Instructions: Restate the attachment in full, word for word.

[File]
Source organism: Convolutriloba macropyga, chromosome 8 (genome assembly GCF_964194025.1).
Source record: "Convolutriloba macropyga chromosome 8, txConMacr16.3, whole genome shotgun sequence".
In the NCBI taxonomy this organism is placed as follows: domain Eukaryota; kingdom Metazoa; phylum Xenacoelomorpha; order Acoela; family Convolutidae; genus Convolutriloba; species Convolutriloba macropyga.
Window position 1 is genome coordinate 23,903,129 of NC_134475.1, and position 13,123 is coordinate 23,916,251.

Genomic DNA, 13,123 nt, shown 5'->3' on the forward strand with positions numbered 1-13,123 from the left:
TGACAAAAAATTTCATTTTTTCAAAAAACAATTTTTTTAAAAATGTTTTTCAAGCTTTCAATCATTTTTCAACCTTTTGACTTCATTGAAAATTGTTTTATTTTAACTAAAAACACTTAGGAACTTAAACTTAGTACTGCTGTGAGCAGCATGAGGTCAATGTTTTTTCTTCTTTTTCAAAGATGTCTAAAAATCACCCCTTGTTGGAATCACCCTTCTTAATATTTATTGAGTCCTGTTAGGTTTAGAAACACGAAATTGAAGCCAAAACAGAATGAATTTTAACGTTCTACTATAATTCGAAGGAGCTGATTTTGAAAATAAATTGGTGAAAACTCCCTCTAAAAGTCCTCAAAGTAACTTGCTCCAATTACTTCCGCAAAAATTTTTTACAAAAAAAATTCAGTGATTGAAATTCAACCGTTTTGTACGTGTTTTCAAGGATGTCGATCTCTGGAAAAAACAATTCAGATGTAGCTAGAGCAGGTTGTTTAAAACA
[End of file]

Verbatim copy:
Source organism: Convolutriloba macropyga, chromosome 8 (genome assembly GCF_964194025.1).
Source record: "Convolutriloba macropyga chromosome 8, txConMacr16.3, whole genome shotgun sequence".
In the NCBI taxonomy this organism is placed as follows: domain Eukaryota; kingdom Metazoa; phylum Xenacoelomorpha; order Acoela; family Convolutidae; genus Convolutriloba; species Convolutriloba macropyga.
Window position 1 is genome coordinate 23,903,129 of NC_134475.1, and position 13,123 is coordinate 23,916,251.

Genomic DNA, 13,123 nt, shown 5'->3' on the forward strand with positions numbered 1-13,123 from the left:
TGACAAAAAATTTCATTTTTTCAAAAAACAATTTTTTTAAAAATGTTTTTCAAGCTTTCAATCATTTTTCAACCTTTTGACTTCATTGAAAATTGTTTTATTTTAACTAAAAACACTTAGGAACTTAAACTTAGTACTGCTGTGAGCAGCATGAGGTCAATGTTTTTTCTTCTTTTTCAAAGATGTCTAAAAATCACCCCTTGTTGGAATCACCCTTCTTAATATTTATTGAGTCCTGTTAGGTTTAGAAACACGAAATTGAAGCCAAAACAGAATGAATTTTAACGTTCTACTATAATTCGAAGGAGCTGATTTTGAAAATAAATTGGTGAAAACTCCCTCTAAAAGTCCTCAAAGTAACTTGCTCCAATTACTTCCGCAAAAATTTTTTACAAAAAAAATTCAGTGATTGAAATTCAACCGTTTTGTACGTGTTTTCAAGGATGTCGATCTCTGGAAAAAACAATTCAGATGTAGCTAGAGCAGGTTGTTTAAAACA